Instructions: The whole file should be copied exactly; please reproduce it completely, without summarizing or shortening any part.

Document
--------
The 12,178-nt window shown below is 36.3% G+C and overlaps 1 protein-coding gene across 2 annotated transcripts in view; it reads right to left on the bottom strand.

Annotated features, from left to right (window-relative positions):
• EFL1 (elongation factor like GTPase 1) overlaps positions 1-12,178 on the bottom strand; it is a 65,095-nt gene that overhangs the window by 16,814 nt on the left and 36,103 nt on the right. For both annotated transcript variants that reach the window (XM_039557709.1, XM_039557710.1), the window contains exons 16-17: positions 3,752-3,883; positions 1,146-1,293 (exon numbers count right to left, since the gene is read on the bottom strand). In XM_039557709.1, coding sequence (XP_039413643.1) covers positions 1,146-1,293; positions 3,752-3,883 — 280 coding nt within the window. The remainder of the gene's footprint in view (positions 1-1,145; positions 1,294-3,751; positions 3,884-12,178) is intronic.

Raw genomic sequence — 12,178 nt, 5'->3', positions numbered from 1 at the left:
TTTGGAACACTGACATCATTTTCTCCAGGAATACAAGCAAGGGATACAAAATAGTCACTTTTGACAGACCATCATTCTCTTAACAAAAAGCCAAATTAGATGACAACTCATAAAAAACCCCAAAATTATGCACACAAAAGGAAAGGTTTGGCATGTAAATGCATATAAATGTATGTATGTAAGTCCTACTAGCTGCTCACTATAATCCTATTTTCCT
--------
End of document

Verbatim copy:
The 12,178-nt window shown below is 36.3% G+C and overlaps 1 protein-coding gene across 2 annotated transcripts in view; it reads right to left on the bottom strand.

Annotated features, from left to right (window-relative positions):
• EFL1 (elongation factor like GTPase 1) overlaps positions 1-12,178 on the bottom strand; it is a 65,095-nt gene that overhangs the window by 16,814 nt on the left and 36,103 nt on the right. For both annotated transcript variants that reach the window (XM_039557709.1, XM_039557710.1), the window contains exons 16-17: positions 3,752-3,883; positions 1,146-1,293 (exon numbers count right to left, since the gene is read on the bottom strand). In XM_039557709.1, coding sequence (XP_039413643.1) covers positions 1,146-1,293; positions 3,752-3,883 — 280 coding nt within the window. The remainder of the gene's footprint in view (positions 1-1,145; positions 1,294-3,751; positions 3,884-12,178) is intronic.

Raw genomic sequence — 12,178 nt, 5'->3', positions numbered from 1 at the left:
TTTGGAACACTGACATCATTTTCTCCAGGAATACAAGCAAGGGATACAAAATAGTCACTTTTGACAGACCATCATTCTCTTAACAAAAAGCCAAATTAGATGACAACTCATAAAAAACCCCAAAATTATGCACACAAAAGGAAAGGTTTGGCATGTAAATGCATATAAATGTATGTATGTAAGTCCTACTAGCTGCTCACTATAATCCTATTTTCCT